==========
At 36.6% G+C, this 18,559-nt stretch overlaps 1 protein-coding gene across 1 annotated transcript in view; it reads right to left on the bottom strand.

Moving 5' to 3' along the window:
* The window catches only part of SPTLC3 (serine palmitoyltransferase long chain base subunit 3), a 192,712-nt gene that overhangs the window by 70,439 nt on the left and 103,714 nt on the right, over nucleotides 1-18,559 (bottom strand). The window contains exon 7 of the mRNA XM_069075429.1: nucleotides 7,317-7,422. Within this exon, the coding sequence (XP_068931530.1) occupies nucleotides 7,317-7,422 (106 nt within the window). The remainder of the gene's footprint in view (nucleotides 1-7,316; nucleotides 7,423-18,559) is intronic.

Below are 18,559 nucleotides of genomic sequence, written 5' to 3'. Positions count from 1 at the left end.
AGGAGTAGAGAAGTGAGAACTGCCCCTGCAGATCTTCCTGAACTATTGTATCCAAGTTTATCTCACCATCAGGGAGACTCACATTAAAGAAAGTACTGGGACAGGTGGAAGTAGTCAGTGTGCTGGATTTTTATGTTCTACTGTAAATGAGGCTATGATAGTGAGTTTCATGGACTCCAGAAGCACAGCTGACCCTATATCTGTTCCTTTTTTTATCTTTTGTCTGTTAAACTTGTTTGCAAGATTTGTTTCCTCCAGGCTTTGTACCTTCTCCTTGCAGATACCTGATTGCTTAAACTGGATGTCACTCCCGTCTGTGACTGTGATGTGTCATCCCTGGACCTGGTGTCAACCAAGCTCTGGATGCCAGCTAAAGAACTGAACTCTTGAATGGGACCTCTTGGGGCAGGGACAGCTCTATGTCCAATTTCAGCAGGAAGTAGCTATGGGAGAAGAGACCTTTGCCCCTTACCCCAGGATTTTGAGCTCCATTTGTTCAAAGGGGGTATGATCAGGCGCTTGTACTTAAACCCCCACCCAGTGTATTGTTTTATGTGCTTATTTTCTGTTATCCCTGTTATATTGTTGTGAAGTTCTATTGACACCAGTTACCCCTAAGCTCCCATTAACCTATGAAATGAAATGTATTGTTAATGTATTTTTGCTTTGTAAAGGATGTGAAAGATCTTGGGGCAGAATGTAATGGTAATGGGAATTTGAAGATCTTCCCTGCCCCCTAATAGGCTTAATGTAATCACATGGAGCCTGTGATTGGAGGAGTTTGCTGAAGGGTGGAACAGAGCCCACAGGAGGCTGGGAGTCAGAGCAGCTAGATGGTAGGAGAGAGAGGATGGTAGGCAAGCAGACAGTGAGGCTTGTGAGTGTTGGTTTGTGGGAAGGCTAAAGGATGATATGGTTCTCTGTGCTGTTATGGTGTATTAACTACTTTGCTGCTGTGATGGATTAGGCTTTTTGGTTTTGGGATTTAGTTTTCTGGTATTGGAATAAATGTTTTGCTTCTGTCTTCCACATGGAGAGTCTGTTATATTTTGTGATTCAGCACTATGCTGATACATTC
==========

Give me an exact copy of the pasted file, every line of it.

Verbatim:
At 36.6% G+C, this 18,559-nt stretch overlaps 1 protein-coding gene across 1 annotated transcript in view; it reads right to left on the bottom strand.

Moving 5' to 3' along the window:
* The window catches only part of SPTLC3 (serine palmitoyltransferase long chain base subunit 3), a 192,712-nt gene that overhangs the window by 70,439 nt on the left and 103,714 nt on the right, over nucleotides 1-18,559 (bottom strand). The window contains exon 7 of the mRNA XM_069075429.1: nucleotides 7,317-7,422. Within this exon, the coding sequence (XP_068931530.1) occupies nucleotides 7,317-7,422 (106 nt within the window). The remainder of the gene's footprint in view (nucleotides 1-7,316; nucleotides 7,423-18,559) is intronic.

Below are 18,559 nucleotides of genomic sequence, written 5' to 3'. Positions count from 1 at the left end.
AGGAGTAGAGAAGTGAGAACTGCCCCTGCAGATCTTCCTGAACTATTGTATCCAAGTTTATCTCACCATCAGGGAGACTCACATTAAAGAAAGTACTGGGACAGGTGGAAGTAGTCAGTGTGCTGGATTTTTATGTTCTACTGTAAATGAGGCTATGATAGTGAGTTTCATGGACTCCAGAAGCACAGCTGACCCTATATCTGTTCCTTTTTTTATCTTTTGTCTGTTAAACTTGTTTGCAAGATTTGTTTCCTCCAGGCTTTGTACCTTCTCCTTGCAGATACCTGATTGCTTAAACTGGATGTCACTCCCGTCTGTGACTGTGATGTGTCATCCCTGGACCTGGTGTCAACCAAGCTCTGGATGCCAGCTAAAGAACTGAACTCTTGAATGGGACCTCTTGGGGCAGGGACAGCTCTATGTCCAATTTCAGCAGGAAGTAGCTATGGGAGAAGAGACCTTTGCCCCTTACCCCAGGATTTTGAGCTCCATTTGTTCAAAGGGGGTATGATCAGGCGCTTGTACTTAAACCCCCACCCAGTGTATTGTTTTATGTGCTTATTTTCTGTTATCCCTGTTATATTGTTGTGAAGTTCTATTGACACCAGTTACCCCTAAGCTCCCATTAACCTATGAAATGAAATGTATTGTTAATGTATTTTTGCTTTGTAAAGGATGTGAAAGATCTTGGGGCAGAATGTAATGGTAATGGGAATTTGAAGATCTTCCCTGCCCCCTAATAGGCTTAATGTAATCACATGGAGCCTGTGATTGGAGGAGTTTGCTGAAGGGTGGAACAGAGCCCACAGGAGGCTGGGAGTCAGAGCAGCTAGATGGTAGGAGAGAGAGGATGGTAGGCAAGCAGACAGTGAGGCTTGTGAGTGTTGGTTTGTGGGAAGGCTAAAGGATGATATGGTTCTCTGTGCTGTTATGGTGTATTAACTACTTTGCTGCTGTGATGGATTAGGCTTTTTGGTTTTGGGATTTAGTTTTCTGGTATTGGAATAAATGTTTTGCTTCTGTCTTCCACATGGAGAGTCTGTTATATTTTGTGATTCAGCACTATGCTGATACATTC